THE AUGUSTINIANS AND HUMANISM (3)
Artists, scholars, clergy and literati were drawn there by the presence of Luigi Marsigli O.S.A.* (died 1394), who was described as "the apostle and soul of the literary renaissance in Florence." (* This Augustinian is not to be confused with Count Luigi Marsigli 1685 -1730)
This constituted an important Augustinian association with humanism.
Luigi Marsigli O.S.A.(1342–1394) was a friend friar and confidant of Petrarch.
Marsigli has been described as "the apostle and soul of the literary renaissance in Florence."
With Petrarch he shared both a disdain for the teaching methods and scholarship of the universities of the day, and concern about the potential conflicts of classical learning and Christian faith.
After the death of Petrarch, under the stimulus of Marsigli the Convento Sancto Spirito in Florence became a sort of meeting place – a "literary academy" - for a very diverse group of clergy and laymen to discuss literature and to cultivate ancient wisdom.
The philosophy of Neoplatonism implicit in Dante and Petrarch became explicit in Luigi Marsigli O.S.A.; for his source, he largely relied on the Latin writers, such as Boethius. Most representatives of the new humanist movement preserved their close connection with the Church, although a few isolated forerunners of the great Protestant revolt of the sixteenth century already made their appearance.
A contemporary of Marsigli was Martin of Signa O.S.A., who like Marsigli a member of the Florentine community of Santo Spirito. While he was not a writer he did show a sensitivity to the literary output of the newly-developed humanism, according it both understanding and support. Martin was a friend and spiritual counselor for Giovanni Boccaccio in the last years of the writer's life. As testimony of this he provided in his will that his rich library should go to the community of Santo Spirito.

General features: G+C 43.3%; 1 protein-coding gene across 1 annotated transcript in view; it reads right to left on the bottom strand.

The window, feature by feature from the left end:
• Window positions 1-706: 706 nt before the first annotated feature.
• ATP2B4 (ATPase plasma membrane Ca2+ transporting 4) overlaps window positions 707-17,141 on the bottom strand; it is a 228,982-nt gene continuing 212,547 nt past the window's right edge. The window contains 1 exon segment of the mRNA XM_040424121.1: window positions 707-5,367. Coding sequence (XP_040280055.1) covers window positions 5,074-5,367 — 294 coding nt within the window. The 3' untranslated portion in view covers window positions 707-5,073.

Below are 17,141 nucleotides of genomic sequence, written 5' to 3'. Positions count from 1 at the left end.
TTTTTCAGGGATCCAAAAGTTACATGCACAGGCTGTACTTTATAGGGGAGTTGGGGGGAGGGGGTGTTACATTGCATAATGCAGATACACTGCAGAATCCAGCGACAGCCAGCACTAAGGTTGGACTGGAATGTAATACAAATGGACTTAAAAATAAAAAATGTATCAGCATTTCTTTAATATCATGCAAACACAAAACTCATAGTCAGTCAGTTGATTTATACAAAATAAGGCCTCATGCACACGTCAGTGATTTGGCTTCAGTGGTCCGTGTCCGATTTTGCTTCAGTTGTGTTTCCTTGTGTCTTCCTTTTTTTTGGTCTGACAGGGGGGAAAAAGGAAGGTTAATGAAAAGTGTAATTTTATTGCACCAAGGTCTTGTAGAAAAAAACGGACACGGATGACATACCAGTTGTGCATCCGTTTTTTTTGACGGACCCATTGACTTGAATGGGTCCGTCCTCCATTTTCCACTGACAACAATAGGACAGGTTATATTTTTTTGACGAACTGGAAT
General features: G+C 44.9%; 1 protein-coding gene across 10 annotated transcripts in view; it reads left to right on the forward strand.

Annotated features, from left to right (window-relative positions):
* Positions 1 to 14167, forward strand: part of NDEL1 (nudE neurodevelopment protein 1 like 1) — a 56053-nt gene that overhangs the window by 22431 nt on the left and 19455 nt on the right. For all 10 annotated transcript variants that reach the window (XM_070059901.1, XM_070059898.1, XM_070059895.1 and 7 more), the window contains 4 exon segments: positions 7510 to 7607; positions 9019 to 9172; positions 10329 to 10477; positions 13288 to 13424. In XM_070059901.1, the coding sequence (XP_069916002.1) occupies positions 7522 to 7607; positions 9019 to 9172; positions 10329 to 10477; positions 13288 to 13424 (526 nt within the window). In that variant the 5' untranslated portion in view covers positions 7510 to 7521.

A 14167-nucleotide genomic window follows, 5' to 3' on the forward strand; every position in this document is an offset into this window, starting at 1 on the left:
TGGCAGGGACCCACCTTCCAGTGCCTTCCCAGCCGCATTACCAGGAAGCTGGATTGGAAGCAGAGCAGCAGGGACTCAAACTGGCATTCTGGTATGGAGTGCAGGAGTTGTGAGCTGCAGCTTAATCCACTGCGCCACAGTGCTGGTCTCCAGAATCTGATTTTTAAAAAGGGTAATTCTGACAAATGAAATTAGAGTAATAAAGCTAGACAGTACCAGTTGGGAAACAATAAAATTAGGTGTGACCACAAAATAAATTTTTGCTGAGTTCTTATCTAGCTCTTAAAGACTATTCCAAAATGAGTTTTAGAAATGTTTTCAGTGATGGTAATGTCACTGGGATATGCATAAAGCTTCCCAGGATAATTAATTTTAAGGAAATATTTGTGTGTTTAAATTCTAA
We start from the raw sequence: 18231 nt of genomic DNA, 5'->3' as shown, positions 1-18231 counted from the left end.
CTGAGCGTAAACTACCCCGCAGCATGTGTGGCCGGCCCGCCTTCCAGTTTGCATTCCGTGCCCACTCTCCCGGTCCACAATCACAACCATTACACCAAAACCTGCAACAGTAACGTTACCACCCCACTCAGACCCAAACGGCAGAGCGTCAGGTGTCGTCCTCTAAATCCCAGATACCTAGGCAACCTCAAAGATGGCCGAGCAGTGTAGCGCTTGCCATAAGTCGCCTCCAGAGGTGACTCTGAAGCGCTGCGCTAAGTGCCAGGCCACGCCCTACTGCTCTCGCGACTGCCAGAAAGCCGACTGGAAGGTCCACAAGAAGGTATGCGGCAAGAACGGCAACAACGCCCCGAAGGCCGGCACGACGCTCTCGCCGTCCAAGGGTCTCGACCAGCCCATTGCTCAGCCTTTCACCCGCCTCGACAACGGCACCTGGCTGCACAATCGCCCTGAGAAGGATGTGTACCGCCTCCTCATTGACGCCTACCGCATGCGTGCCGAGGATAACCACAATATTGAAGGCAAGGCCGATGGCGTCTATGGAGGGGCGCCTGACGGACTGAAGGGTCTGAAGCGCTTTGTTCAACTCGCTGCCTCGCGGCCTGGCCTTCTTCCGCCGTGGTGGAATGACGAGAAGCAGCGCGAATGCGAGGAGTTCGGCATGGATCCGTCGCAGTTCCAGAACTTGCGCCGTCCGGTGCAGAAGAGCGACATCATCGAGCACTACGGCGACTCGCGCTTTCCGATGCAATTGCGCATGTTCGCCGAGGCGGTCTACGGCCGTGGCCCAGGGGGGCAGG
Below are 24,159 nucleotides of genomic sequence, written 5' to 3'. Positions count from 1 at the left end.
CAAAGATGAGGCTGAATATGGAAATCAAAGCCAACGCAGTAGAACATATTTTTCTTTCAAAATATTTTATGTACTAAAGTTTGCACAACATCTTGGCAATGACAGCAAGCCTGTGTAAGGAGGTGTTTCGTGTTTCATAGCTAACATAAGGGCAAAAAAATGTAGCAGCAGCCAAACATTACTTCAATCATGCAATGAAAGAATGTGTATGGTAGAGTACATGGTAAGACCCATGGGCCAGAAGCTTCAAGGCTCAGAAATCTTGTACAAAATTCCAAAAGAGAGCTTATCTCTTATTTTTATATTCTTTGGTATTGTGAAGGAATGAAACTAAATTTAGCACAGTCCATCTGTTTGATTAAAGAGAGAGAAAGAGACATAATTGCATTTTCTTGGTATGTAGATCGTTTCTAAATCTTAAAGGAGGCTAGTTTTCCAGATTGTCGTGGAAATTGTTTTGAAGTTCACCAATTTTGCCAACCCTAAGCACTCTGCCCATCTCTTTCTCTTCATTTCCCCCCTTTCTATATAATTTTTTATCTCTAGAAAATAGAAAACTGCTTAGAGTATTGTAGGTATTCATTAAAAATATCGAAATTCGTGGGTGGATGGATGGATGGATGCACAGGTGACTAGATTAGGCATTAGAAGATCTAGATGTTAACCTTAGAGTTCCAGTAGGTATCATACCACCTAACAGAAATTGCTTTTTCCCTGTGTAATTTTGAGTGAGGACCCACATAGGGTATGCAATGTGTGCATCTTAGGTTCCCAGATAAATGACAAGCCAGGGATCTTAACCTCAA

The goal of the Augustinian community at Santo Spirito in Florence with the Christian humanists was to draw them into its circle. The intention was to teach them that a revival of the Classics should consist in imitating a truly Latin style and the absorption of their great ideals without also adopting their pagan spirit.
As far as the influence of the thought of Augustine of Hippo on Christian humanism is concerned, what was promoted by Luigi Marsili in Florence was also promoted in Germany by Johann von Staupitz O.S.A., a who was a mentor and the religious superior of a younger Augustinian confrere, Martin Luther. Staupitz presented a synthesis of the Gospel and Christian humanism that greatly influenced the Protestant Reformation.
The premature death of Marsigli in 1394 did not interrupt this, because other contributions were made by Andrea Biglia O.S.A. (1395 -1435) of Milan who lived at the Convento Sancto Spirito in Florence.
He was born in Milan, was a forceful and brilliant preacher, an active reader in philosophy and rhetoric, and an impartial historian. Biglia was only forty years of age when he died of the Black Death, yet left his mark on Renaissance literature.
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